Taxing the rich, easing burden of the poor is what we already do
IT IS A WELL-WORN vote-winning mantra - give the deserving sandwich class some tax breaks and let the rich have none as they can afford to pay anyway.
If this is indeed official government thinking, I find it surprising that the person who broached the idea in our front-page story yesterday - Tax relief on the way for people earning less than $1 million - identified himself only as 'a source close to the government'. Here is the sort of trial balloon on which politicians normally scramble to plaster their names.
But I suppose that until we have casino boss Stanley Ho Hung-sun put his name to it, we can never be sure that it is really a firm proposal. Don't ask me why he is so often the first person to get the drop on big news, but he is and invariably he has the straight goods when he then spills it.
Let us get the minor point out of the way first, however. Yes, we can afford some measure of salaries tax relief for people who earn less than $1 million a year. As the first chart shows, our days of fiscal deficit are behind us, at least for the time being.
On a rolling 12-month basis, July showed a slight fiscal surplus and this has on average been the picture since November last year, even after excluding $26 billion in receipts from debt issuance in July last year. I have excluded it because it ought to be. Borrowing money is not making money.
And now to the major point. It is all very well to talk about taxing the rich and relieving the tax burden on the poor, but it is what we already do. Relief for the poor or even the sandwich class will not amount to much for the simple reason that these people do not contribute much anyway.
The bar chart should give you the picture. It divides the taxpaying population into groups of 100,000 ranked by how much of the total salaries tax each pays. Thus, the 100,000 biggest taxpayers contributed 57 per cent of the total in the last fiscal year and the next 100,000, 18 per cent. The top 300,000, comprising less than 10 per cent of the working population, accounted for 85 per cent of salaries tax income.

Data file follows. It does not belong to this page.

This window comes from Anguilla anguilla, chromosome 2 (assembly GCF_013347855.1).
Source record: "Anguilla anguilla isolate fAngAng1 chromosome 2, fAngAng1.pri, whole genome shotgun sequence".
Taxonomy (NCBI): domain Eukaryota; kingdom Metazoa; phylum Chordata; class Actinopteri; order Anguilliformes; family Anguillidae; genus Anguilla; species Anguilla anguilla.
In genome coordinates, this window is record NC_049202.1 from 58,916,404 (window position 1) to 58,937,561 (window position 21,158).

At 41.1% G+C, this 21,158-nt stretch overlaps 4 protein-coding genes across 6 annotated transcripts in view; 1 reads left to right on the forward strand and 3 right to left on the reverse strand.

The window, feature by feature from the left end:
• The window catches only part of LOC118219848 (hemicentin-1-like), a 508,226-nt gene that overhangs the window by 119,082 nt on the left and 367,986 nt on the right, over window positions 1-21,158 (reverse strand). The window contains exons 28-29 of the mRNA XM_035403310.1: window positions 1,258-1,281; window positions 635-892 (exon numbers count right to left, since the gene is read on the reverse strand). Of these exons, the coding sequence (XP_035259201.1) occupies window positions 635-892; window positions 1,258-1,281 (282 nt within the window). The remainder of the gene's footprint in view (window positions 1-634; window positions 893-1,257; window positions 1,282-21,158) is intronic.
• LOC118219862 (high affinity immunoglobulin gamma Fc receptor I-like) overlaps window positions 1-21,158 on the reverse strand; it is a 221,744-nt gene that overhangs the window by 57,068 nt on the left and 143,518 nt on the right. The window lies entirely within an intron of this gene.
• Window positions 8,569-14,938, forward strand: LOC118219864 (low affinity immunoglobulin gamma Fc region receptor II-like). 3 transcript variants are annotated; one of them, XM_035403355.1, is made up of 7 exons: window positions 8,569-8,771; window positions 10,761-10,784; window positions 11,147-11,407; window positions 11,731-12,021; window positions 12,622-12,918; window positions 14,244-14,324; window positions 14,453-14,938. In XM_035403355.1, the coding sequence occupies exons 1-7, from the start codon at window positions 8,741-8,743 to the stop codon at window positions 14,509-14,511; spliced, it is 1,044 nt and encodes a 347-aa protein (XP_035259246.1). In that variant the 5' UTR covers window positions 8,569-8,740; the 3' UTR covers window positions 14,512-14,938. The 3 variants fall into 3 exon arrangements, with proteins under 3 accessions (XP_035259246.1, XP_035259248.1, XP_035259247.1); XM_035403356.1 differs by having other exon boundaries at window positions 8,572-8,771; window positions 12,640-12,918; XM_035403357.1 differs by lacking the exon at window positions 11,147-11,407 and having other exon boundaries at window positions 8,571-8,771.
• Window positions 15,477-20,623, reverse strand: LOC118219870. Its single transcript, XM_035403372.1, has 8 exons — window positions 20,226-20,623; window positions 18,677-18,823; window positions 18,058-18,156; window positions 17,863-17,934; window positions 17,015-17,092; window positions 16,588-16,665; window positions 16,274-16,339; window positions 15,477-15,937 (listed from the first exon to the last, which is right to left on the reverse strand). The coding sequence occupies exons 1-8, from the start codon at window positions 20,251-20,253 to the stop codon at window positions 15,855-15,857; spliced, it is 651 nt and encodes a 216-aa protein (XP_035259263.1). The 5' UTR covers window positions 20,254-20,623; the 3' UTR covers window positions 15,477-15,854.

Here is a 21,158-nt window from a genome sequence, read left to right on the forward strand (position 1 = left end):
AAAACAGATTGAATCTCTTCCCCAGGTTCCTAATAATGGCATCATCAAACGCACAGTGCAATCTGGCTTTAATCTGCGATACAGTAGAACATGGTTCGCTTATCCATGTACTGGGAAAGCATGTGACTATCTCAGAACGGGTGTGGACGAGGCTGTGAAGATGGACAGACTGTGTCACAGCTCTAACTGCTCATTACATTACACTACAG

Let us put this into further perspective. There are 3.3 million working people in Hong Kong but just over two million of them, or 62 per cent, paid no salaries tax at all last year and only 1.27 per cent paid the full standard rate of 16 per cent.
This skewing of the salaries tax towards an ever thinner base of taxpayers has grown steadily in recent years and the government has taken no significant steps to address the imbalance although regularly making noises about doing so.
The excuse of 'source close to government' for the latest proposal to take the other tack again is that wages are rising, which will on its own bring more people into the tax net. It may be so, but the effect will be only marginal. I grant you that there might be justification for it if income disparity has grown in recent years and there is indeed some evidence to suggest that it may have done so, although that evidence is tentative and does not indicate a significant widening of disparity.
What is certain with this skewed tax base, however, is that we run a distinct risk of fostering social irresponsibility in a pampered class of public housing tenants who contribute nothing to the public purse but take a great deal from it. This is not a prescription for a healthy society or economy.
And salaries tax is in any case not such a burden on our society that its base cannot be widened. It accounts for only 12.9 per cent of total government revenue. The equivalent figure in the United States is 43 per cent.
Our government's revenue from profits tax is greater than from salaries tax and it collects almost half as much from stamp duties as it does from salaries tax, more evidence that the tax burden is overwhelmingly on the rich.
I am not crying for the rich. My point is only that you cannot shift much more of the tax burden to the rich when they are already almost the only ones who pay tax.